War on Terrorism

The implied assumption of a “war on terrorism” is that the war will destroy and annihilate terrorists not create more terrorist.  This old school thought ignores the lesson of history.  A nation can be fought and defeated in war but not an ideology.  To the degree that terrorism incorporates an ideology that forces a conflict between a person’s higher ideals and their daily life it cannot be fought with conventional methods of war.  War in a conventional sense will only intensify and perpetuate the proliferation of the ideology as we have seen.  To the credit of the Bush administration, they did come to see the need for nation building after they blundered into Iraq and Afghanistan (even though they denounced nation building in their election rhetoric).  Moreover, the current military strategy in Afghanistan is control and winning the hearts and minds of the Afghans – nation building. The conventional war failed but now the `war’ has taken some unconventional turns.  Most of all, England should understand the dark side of nation building – colonialism.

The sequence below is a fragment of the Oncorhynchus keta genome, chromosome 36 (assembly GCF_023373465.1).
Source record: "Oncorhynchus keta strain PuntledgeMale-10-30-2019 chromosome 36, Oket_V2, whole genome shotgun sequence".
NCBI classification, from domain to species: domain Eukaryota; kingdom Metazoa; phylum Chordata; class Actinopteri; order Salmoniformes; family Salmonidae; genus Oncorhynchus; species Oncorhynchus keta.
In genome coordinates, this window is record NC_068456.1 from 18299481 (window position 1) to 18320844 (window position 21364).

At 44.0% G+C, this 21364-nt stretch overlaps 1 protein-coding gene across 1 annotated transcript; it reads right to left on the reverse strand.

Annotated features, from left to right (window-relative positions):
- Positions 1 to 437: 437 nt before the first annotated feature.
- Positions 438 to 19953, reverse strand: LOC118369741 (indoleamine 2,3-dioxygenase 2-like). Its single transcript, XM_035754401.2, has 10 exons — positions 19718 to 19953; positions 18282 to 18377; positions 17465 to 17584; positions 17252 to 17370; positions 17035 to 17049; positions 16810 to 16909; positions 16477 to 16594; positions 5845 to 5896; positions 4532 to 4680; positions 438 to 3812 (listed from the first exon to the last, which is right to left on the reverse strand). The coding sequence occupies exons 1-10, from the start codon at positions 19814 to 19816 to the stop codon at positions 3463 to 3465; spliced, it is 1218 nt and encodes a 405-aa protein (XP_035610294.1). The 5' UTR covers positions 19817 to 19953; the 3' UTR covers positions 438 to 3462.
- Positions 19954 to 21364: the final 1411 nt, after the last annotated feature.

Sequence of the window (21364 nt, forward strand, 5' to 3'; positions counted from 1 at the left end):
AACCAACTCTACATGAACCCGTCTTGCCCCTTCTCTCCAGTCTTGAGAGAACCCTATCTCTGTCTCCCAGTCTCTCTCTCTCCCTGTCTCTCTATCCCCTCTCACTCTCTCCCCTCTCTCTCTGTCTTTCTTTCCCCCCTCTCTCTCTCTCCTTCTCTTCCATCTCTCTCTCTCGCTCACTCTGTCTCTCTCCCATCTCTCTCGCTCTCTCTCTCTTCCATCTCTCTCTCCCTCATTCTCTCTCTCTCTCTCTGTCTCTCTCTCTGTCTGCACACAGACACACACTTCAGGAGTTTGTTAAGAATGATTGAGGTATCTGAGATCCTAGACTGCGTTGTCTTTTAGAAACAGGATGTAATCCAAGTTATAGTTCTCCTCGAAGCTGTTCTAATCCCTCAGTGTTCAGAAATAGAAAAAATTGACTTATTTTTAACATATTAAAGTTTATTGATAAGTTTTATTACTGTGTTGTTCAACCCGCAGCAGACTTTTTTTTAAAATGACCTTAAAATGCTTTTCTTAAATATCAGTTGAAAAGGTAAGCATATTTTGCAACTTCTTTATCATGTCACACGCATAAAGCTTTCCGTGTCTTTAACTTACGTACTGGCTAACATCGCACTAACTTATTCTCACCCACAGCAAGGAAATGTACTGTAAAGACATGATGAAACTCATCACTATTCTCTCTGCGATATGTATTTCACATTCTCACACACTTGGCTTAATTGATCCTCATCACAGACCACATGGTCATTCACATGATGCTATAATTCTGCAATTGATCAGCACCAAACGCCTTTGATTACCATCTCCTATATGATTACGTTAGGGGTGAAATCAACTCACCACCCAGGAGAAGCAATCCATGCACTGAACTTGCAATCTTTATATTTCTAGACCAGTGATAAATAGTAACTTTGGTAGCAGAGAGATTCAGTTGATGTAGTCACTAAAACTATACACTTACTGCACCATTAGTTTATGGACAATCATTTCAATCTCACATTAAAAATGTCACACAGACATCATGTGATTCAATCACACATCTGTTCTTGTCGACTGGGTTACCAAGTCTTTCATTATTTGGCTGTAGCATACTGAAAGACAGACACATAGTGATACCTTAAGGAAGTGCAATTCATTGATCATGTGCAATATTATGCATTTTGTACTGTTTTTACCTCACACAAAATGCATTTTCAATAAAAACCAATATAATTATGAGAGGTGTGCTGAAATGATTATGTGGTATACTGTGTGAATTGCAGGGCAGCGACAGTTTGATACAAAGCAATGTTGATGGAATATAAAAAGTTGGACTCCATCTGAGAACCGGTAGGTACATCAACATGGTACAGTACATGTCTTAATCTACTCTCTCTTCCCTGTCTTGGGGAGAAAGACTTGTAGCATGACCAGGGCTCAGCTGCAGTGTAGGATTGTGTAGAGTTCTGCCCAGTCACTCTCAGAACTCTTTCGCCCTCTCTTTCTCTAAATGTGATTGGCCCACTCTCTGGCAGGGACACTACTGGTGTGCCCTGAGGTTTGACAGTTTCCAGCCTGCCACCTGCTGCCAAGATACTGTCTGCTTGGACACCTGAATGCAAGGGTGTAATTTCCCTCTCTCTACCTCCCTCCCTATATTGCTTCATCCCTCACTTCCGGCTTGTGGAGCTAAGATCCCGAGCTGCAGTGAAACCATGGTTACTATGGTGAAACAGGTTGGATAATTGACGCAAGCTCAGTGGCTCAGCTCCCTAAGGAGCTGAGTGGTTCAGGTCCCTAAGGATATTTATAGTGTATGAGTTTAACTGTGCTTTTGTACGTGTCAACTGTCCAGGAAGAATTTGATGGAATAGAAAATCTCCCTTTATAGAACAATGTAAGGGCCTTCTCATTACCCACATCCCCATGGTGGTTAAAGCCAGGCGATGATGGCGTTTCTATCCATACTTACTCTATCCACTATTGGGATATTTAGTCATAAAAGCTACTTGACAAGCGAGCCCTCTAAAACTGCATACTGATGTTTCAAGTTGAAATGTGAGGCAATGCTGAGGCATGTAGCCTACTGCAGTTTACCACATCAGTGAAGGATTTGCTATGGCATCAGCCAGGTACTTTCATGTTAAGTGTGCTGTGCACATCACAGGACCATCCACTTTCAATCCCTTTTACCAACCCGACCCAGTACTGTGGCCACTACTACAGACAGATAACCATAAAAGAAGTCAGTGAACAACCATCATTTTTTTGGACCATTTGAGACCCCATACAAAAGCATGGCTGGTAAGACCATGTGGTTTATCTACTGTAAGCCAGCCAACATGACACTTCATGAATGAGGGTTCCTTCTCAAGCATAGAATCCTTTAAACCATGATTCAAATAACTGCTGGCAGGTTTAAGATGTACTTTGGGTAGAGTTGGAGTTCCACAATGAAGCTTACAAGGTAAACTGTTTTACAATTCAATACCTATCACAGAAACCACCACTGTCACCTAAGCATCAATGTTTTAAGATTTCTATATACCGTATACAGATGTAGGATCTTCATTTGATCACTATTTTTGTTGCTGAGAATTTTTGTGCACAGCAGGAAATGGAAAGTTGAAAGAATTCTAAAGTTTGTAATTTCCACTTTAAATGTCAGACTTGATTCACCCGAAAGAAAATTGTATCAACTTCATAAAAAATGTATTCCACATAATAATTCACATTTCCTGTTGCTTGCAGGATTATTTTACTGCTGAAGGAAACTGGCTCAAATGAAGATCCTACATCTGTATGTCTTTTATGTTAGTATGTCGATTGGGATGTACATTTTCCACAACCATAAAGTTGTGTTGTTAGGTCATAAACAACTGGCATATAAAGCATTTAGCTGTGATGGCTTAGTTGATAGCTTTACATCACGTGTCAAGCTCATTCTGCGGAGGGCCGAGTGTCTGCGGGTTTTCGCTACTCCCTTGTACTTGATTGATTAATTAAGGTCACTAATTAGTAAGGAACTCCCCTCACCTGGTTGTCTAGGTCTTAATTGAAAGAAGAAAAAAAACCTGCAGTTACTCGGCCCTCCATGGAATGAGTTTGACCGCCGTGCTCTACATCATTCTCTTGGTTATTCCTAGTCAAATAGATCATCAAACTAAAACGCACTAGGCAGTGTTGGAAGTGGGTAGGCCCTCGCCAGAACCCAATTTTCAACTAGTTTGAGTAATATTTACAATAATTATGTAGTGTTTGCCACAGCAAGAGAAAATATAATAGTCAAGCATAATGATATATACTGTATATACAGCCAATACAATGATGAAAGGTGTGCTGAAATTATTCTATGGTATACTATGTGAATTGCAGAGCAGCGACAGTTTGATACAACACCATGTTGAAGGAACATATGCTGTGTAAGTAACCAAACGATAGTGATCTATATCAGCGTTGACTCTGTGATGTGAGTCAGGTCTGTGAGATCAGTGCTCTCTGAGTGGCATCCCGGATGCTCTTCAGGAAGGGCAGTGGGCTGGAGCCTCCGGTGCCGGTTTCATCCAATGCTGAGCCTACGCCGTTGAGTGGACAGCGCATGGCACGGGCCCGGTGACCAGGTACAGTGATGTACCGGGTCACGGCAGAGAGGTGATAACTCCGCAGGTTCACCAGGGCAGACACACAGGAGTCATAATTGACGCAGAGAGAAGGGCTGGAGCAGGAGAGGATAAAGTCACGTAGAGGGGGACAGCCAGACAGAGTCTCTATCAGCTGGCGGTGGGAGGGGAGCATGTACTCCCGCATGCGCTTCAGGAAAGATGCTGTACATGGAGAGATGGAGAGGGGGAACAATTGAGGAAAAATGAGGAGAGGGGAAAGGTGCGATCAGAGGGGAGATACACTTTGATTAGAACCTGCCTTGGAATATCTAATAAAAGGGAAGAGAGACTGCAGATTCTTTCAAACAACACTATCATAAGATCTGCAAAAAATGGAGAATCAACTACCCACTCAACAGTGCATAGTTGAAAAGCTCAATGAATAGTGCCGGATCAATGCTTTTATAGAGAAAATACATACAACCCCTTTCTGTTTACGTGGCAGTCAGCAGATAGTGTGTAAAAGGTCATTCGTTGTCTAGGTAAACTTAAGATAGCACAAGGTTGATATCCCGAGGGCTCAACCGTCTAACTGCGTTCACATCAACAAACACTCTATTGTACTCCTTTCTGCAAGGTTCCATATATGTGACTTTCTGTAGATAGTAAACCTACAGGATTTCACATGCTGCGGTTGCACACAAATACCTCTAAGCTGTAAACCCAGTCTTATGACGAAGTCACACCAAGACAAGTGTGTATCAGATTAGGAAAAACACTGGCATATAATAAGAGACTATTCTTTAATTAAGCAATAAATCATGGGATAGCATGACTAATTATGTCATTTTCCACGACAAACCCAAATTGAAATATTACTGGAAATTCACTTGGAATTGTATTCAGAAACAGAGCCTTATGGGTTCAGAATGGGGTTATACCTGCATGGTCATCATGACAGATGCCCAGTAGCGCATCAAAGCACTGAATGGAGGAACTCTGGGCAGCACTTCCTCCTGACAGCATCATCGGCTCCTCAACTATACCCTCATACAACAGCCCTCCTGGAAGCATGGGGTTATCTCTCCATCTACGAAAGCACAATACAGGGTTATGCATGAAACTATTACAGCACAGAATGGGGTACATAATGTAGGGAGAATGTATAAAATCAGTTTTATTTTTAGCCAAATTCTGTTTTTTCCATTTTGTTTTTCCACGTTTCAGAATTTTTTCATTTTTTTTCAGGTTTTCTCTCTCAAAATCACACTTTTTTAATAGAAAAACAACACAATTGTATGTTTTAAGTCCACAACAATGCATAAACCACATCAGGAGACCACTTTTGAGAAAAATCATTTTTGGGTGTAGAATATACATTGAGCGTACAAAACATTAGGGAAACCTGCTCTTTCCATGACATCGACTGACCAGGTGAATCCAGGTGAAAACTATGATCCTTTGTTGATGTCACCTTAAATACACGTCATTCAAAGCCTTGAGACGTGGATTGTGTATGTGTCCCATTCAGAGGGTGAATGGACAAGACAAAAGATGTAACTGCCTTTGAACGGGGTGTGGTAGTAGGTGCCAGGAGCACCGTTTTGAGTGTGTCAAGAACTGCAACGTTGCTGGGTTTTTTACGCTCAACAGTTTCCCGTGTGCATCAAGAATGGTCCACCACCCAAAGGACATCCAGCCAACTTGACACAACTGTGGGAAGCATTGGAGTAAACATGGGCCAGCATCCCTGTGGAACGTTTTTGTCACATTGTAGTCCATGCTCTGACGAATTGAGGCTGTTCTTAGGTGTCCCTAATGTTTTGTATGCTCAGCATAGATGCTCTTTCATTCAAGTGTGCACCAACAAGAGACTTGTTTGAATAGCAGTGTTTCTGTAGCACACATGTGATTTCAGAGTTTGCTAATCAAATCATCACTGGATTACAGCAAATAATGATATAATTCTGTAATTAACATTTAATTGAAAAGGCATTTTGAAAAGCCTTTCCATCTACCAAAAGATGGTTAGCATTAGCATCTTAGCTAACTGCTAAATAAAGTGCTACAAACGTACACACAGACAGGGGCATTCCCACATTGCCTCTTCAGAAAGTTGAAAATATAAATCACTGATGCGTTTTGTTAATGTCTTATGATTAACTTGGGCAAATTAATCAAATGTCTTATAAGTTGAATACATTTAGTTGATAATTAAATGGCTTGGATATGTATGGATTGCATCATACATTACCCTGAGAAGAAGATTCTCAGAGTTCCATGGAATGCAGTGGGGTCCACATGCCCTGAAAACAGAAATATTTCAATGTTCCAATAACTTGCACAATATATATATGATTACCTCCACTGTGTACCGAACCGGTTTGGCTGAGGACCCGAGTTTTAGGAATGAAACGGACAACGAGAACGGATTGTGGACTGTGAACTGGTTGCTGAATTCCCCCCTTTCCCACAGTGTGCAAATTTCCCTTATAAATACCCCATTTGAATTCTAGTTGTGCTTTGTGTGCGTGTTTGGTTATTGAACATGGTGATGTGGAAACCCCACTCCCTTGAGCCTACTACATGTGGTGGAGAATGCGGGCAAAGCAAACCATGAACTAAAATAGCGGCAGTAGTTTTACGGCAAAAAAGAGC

Being from the Deep South I certainly saw those that wanted to fight a `war’ against civil rights but the ideology at work in inequality and “all men are created equal” was not a battle that could be fought in conventional terms.  The real source of the conflict was a contradiction in our higher ideals and our daily life traditions (slavery and inequality).  While one can continually insist that a “square is a circle” and go to war against anyone that would suggest different, the inevitable conclusion is that a square is not a circle and when a genuine conflict between our higher ideals and our habits or traditions arise we may fight wars to defeat the dilemma but after much destruction we will find that the dilemma is still there but only worse.